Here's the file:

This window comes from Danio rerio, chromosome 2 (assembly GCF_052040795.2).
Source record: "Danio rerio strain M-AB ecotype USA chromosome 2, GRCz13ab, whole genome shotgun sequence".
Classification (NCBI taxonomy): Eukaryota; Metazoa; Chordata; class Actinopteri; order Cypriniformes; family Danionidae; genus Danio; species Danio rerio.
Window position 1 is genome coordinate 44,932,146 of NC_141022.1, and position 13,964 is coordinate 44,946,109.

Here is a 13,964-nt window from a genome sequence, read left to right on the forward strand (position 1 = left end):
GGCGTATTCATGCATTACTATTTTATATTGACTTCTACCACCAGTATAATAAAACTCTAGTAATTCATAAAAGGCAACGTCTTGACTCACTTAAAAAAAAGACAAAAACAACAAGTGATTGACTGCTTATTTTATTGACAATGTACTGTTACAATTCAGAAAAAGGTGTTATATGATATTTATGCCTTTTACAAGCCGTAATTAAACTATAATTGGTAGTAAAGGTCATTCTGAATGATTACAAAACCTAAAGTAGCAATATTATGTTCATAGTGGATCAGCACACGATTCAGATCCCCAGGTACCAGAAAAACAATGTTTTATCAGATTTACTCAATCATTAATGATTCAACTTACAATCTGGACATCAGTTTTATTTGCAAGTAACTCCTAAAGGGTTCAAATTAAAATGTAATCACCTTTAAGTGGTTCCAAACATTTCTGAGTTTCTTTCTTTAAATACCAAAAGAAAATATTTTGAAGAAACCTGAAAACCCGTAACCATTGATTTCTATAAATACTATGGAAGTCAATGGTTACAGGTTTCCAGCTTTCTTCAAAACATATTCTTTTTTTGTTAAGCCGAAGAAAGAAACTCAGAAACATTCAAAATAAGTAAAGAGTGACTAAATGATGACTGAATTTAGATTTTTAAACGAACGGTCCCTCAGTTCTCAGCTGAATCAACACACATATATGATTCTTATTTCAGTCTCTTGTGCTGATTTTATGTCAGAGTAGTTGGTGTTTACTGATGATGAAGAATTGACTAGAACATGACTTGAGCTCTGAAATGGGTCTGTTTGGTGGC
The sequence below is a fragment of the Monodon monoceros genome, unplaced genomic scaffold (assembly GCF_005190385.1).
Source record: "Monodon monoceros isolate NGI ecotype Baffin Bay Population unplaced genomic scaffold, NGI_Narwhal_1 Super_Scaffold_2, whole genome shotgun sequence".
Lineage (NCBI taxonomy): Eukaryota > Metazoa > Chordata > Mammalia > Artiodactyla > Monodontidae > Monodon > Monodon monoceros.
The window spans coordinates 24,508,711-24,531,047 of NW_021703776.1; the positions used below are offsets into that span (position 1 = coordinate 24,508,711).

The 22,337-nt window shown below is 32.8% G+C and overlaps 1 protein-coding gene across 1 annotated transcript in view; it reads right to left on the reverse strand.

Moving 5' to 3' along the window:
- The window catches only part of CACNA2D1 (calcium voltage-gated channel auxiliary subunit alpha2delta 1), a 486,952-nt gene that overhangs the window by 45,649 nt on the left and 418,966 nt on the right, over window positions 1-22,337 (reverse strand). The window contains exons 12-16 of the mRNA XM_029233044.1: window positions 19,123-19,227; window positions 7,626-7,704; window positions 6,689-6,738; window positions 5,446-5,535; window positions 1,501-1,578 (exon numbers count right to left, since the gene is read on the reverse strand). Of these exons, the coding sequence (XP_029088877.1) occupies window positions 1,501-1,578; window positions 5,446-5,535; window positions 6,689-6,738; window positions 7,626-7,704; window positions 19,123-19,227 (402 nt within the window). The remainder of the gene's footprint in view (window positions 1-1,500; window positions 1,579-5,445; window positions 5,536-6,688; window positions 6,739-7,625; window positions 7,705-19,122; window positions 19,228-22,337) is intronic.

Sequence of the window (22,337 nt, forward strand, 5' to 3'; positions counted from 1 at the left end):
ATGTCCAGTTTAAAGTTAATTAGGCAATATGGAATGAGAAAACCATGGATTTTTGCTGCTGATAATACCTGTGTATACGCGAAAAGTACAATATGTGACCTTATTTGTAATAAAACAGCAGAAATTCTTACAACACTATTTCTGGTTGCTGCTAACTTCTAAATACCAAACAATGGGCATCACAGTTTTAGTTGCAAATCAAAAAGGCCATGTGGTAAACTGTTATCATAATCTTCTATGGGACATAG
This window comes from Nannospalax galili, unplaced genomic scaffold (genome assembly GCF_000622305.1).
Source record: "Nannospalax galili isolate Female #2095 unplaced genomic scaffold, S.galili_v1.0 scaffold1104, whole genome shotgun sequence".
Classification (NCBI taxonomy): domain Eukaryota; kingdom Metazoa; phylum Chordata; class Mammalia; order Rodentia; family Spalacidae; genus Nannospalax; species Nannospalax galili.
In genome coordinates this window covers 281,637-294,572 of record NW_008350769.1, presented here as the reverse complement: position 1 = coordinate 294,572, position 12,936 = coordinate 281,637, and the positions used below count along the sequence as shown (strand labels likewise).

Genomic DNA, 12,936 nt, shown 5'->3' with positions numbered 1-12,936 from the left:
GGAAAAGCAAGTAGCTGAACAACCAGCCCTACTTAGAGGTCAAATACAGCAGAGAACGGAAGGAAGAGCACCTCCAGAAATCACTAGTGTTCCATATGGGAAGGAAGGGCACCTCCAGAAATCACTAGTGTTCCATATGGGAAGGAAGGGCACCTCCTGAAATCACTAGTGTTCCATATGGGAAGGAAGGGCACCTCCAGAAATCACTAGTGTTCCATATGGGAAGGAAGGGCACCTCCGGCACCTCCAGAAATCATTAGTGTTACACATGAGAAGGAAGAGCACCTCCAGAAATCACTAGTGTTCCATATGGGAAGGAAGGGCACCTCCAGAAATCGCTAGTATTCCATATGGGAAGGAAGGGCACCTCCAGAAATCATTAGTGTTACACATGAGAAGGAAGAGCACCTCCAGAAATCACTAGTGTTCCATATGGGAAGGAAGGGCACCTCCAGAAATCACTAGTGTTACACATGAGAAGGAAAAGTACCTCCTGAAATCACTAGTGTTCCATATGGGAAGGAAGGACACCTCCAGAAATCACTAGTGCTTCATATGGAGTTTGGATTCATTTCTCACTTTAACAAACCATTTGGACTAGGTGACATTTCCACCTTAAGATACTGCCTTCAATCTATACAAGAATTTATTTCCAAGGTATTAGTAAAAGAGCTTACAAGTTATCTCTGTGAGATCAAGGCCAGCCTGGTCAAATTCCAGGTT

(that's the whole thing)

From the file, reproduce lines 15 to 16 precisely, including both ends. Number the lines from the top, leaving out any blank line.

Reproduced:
ATGTCCAGTTTAAAGTTAATTAGGCAATATGGAATGAGAAAACCATGGATTTTTGCTGCTGATAATACCTGTGTATACGCGAAAAGTACAATATGTGACCTTATTTGTAATAAAACAGCAGAAATTCTTACAACACTATTTCTGGTTGCTGCTAACTTCTAAATACCAAACAATGGGCATCACAGTTTTAGTTGCAAATCAAAAAGGCCATGTGGTAAACTGTTATCATAATCTTCTATGGGACATAG
This window comes from Nannospalax galili, unplaced genomic scaffold (genome assembly GCF_000622305.1).